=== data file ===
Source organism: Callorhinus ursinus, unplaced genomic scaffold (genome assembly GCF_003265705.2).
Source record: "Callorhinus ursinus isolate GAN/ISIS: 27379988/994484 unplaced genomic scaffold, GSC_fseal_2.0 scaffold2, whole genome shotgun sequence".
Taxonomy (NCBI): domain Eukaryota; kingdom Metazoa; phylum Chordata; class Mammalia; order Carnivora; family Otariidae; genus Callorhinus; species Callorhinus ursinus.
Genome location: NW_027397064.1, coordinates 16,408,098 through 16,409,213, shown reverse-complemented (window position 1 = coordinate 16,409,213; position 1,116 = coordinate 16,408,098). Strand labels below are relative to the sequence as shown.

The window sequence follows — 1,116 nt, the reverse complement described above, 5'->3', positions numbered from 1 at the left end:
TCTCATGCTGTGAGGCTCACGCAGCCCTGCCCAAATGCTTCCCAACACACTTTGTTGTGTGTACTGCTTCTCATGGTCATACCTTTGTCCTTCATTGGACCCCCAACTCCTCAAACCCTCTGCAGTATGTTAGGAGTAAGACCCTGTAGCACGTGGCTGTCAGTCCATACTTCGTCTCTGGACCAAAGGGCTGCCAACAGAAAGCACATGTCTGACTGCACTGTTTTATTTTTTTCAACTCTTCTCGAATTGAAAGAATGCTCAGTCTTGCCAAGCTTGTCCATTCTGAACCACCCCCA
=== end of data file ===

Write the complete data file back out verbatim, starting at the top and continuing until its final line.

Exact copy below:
Source organism: Callorhinus ursinus, unplaced genomic scaffold (genome assembly GCF_003265705.2).
Source record: "Callorhinus ursinus isolate GAN/ISIS: 27379988/994484 unplaced genomic scaffold, GSC_fseal_2.0 scaffold2, whole genome shotgun sequence".
Taxonomy (NCBI): domain Eukaryota; kingdom Metazoa; phylum Chordata; class Mammalia; order Carnivora; family Otariidae; genus Callorhinus; species Callorhinus ursinus.
Genome location: NW_027397064.1, coordinates 16,408,098 through 16,409,213, shown reverse-complemented (window position 1 = coordinate 16,409,213; position 1,116 = coordinate 16,408,098). Strand labels below are relative to the sequence as shown.

The window sequence follows — 1,116 nt, the reverse complement described above, 5'->3', positions numbered from 1 at the left end:
TCTCATGCTGTGAGGCTCACGCAGCCCTGCCCAAATGCTTCCCAACACACTTTGTTGTGTGTACTGCTTCTCATGGTCATACCTTTGTCCTTCATTGGACCCCCAACTCCTCAAACCCTCTGCAGTATGTTAGGAGTAAGACCCTGTAGCACGTGGCTGTCAGTCCATACTTCGTCTCTGGACCAAAGGGCTGCCAACAGAAAGCACATGTCTGACTGCACTGTTTTATTTTTTTCAACTCTTCTCGAATTGAAAGAATGCTCAGTCTTGCCAAGCTTGTCCATTCTGAACCACCCCCA